3.1food and beverage menus for hospitality event
Planning: type of menu; style of service; timescale; customer requirements Cost control: staffing; materials; overheads; achieving target profits; budget restrictions Quality standards: production and service planning; food and beverage preparation; cooking and presentation; food and beverage service levels; setting and maintaining standards Health, safety and security of the working environment: procedures; monitoring; setting and maintaining hygiene practices Evaluation factors: planning; organisation; management objectives; implementation; quality; customer satisfaction; cost effectiveness.
3.2
4.1food and beverage service for hospitality event
Catering managers plan, organise and develop the food and beverage services of organisations and businesses, while meeting customer expectations, food and hygiene standards and financial targets.
The role varies according to the size and nature of the business. In a small establishment, the catering manager usually has a hands-on role and is involved in the day-to-day running of the operation including staff supervision and events management.
In larger organisations, however, the catering manager might have other managers and supervisors to handle the different catering functions and catering outlets.
Catering managers can work in-house for a variety of organisations, including hospitals, schools, factories, prisons, cruise lines, hotel chains, universities and visitor attractions, or can work for a contract catering company providing services to a range of clients.
References
Banerjee, B. (2006). Cost Accounting Theory And Practice (12th ed.). New Delhi: Prentice Hall of India.
Dopson, L. R. (2010). Food and Beverage Cost Control (5th ed.). Canada: John Wiley and sons, Inc.
Jinnet, L. P. (2006). Small Buisness Start-Up (6th ed.). Chicago: Kalpan Publications.
Ojugo, C. (1999). Food & Beverage Cost Control (2nd ed.). New York: Delmar.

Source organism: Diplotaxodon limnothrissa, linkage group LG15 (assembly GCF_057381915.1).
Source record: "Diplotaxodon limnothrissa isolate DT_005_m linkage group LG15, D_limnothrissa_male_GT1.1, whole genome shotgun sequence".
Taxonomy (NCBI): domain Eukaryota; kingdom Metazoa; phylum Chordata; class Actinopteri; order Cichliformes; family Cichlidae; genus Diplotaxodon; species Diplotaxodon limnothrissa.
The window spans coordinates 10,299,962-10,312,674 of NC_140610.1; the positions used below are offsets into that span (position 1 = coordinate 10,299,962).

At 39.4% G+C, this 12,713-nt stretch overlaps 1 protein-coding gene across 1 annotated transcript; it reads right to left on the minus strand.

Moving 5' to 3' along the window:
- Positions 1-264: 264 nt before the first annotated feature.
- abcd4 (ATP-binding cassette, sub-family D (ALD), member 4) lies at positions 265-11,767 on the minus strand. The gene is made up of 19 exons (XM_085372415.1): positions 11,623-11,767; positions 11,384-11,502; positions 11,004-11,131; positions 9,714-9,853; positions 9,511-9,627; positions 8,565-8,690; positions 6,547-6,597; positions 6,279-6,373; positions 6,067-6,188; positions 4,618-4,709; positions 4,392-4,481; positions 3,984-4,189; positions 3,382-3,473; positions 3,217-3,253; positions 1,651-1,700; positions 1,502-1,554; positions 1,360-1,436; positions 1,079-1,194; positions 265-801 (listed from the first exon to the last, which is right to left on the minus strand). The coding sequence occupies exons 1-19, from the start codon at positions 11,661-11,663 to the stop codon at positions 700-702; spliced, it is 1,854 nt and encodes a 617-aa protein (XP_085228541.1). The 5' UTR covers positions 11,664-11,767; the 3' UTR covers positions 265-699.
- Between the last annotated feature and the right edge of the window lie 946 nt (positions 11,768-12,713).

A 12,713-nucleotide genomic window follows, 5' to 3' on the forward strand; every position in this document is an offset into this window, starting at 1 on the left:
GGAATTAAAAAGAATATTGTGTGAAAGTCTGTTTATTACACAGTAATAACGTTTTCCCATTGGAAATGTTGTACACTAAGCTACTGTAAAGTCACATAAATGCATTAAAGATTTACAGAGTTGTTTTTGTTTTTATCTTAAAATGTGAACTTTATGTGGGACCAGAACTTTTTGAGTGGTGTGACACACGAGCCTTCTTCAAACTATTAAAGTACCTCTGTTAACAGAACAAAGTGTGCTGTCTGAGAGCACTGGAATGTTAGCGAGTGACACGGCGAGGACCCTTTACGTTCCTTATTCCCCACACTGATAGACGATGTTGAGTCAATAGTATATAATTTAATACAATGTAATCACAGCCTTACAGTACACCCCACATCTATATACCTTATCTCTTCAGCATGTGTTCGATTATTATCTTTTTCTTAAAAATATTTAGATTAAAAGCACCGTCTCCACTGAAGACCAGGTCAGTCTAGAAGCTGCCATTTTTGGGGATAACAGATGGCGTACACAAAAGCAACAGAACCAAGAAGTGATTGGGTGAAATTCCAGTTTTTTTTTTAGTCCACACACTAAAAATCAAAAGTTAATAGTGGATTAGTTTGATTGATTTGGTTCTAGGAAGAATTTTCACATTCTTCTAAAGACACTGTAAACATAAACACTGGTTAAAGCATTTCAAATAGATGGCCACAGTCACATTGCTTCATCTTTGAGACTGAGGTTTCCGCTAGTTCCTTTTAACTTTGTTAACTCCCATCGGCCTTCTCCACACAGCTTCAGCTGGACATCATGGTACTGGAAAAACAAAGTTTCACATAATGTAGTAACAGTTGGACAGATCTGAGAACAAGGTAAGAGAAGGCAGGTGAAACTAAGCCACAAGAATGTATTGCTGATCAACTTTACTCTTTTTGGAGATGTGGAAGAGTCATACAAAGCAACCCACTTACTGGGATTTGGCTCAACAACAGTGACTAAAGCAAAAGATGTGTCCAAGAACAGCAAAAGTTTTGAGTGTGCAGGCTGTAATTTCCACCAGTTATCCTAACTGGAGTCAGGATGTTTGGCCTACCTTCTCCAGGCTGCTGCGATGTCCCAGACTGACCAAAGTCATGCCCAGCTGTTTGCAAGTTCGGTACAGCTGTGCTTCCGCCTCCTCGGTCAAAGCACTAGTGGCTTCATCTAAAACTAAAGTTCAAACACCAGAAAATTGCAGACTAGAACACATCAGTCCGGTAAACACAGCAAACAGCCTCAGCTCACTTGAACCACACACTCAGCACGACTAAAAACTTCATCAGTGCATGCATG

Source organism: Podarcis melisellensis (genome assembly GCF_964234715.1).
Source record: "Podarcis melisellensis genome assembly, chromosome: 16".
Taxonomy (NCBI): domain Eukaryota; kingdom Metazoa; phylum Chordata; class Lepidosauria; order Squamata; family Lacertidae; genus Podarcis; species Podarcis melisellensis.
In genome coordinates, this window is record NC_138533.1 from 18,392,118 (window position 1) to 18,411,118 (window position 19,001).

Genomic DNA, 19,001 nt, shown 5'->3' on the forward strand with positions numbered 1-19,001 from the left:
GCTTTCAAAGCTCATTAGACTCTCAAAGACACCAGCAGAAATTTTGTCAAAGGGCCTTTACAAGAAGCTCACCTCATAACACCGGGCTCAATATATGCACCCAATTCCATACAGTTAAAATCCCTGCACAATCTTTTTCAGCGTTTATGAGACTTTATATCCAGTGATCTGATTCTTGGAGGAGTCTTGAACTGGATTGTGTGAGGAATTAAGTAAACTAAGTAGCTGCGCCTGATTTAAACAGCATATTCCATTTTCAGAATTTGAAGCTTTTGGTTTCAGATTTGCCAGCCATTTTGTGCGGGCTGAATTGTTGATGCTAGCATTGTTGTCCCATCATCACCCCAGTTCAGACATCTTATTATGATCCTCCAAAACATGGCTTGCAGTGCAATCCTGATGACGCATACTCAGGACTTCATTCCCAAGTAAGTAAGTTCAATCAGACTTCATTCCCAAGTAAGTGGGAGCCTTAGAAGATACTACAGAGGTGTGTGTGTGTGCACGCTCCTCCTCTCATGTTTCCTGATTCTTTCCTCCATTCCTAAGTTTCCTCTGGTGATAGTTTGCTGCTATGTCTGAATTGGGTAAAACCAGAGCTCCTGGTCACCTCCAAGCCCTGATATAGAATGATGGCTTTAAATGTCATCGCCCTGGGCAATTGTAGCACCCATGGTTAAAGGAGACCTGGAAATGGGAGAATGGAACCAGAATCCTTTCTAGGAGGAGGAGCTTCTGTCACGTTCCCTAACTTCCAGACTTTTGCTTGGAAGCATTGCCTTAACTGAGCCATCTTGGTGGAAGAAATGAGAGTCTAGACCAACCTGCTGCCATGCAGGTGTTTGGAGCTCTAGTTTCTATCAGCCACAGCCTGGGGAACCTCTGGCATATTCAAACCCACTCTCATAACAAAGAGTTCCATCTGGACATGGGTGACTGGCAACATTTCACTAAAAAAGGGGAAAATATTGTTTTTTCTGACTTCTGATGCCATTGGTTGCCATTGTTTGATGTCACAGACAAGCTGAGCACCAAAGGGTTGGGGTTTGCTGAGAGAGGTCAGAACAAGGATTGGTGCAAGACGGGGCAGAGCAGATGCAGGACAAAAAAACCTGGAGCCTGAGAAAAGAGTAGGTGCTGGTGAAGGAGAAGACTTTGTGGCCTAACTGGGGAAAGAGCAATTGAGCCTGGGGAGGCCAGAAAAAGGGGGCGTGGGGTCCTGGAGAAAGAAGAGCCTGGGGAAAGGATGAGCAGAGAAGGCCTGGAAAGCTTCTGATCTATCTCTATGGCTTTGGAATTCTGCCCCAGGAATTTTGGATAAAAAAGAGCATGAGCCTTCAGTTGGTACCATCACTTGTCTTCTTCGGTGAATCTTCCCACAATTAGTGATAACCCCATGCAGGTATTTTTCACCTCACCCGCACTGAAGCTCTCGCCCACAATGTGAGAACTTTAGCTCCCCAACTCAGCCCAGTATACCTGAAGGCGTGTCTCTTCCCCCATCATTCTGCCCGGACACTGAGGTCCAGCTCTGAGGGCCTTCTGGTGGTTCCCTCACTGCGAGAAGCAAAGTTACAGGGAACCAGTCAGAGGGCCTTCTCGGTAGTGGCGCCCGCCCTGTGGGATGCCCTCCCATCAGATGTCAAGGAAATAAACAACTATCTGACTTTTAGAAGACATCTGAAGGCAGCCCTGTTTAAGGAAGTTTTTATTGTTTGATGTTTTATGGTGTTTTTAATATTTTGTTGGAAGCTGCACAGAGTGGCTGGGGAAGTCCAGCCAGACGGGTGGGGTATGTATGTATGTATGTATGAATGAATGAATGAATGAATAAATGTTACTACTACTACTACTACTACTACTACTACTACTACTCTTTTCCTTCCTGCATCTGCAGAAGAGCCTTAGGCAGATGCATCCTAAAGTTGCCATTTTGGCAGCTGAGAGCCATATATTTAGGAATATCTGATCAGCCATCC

S.P.Gupta, Ajay Sharma, Satish Ahuja. (2007). Cost Accounting (1st ed.). New Delhi: V.K. Enterprises.
Sullivan, Arthur; Steven M. Sheffrin (2003), Economics: Principles in action. Upper Saddle River, New Jersey: Pearson Prentice Hall
https://www.urmc.rochester.edu/purchasing/purchaseorder.cfm
4.1food and beverage service for hospitality event
Catering managers plan, organise and develop the food and beverage services of organisations and businesses, while meeting customer expectations, food and hygiene standards and financial targets.
The role varies according to the size and nature of the business. In a small establishment, the catering manager usually has a hands-on role and is involved in the day-to-day running of the operation including staff supervision and events management.
In larger organisations, however, the catering manager might have other managers and supervisors to handle the different catering functions and catering outlets.
Catering managers can work in-house for a variety of organisations, including hospitals, schools, factories, prisons, cruise lines, hotel chains, universities and visitor attractions, or can work for a contract catering company providing services to a range of clients.
References
Bannered, B. (2006). Cost Accounting Theory And Practice (12th ed.). New Delhi: Prentice Hall of India.
Dopson, L. R. (2010). Food and Beverage Cost Control (5th ed.). Canada: John Wiley and sons, Inc.
Jinnet, L. P. (2006). Small Business Start-Up (6th ed.). Chicago: Kalpan Publications.
Ojugo, C. (1999). Food & Beverage Cost Control (2nd ed.). New York: Delmar.
S.P.Gupta, Ajay Sharma, Satish Ahuja. (2007). Cost Accounting (1st ed.). New Delhi: V.K. Enterprises.
Sullivan, Arthur; Steven M. Sheffrin (2003), Economics: Principles in action. Upper Saddle River, New Jersey: Pearson Prentice Hall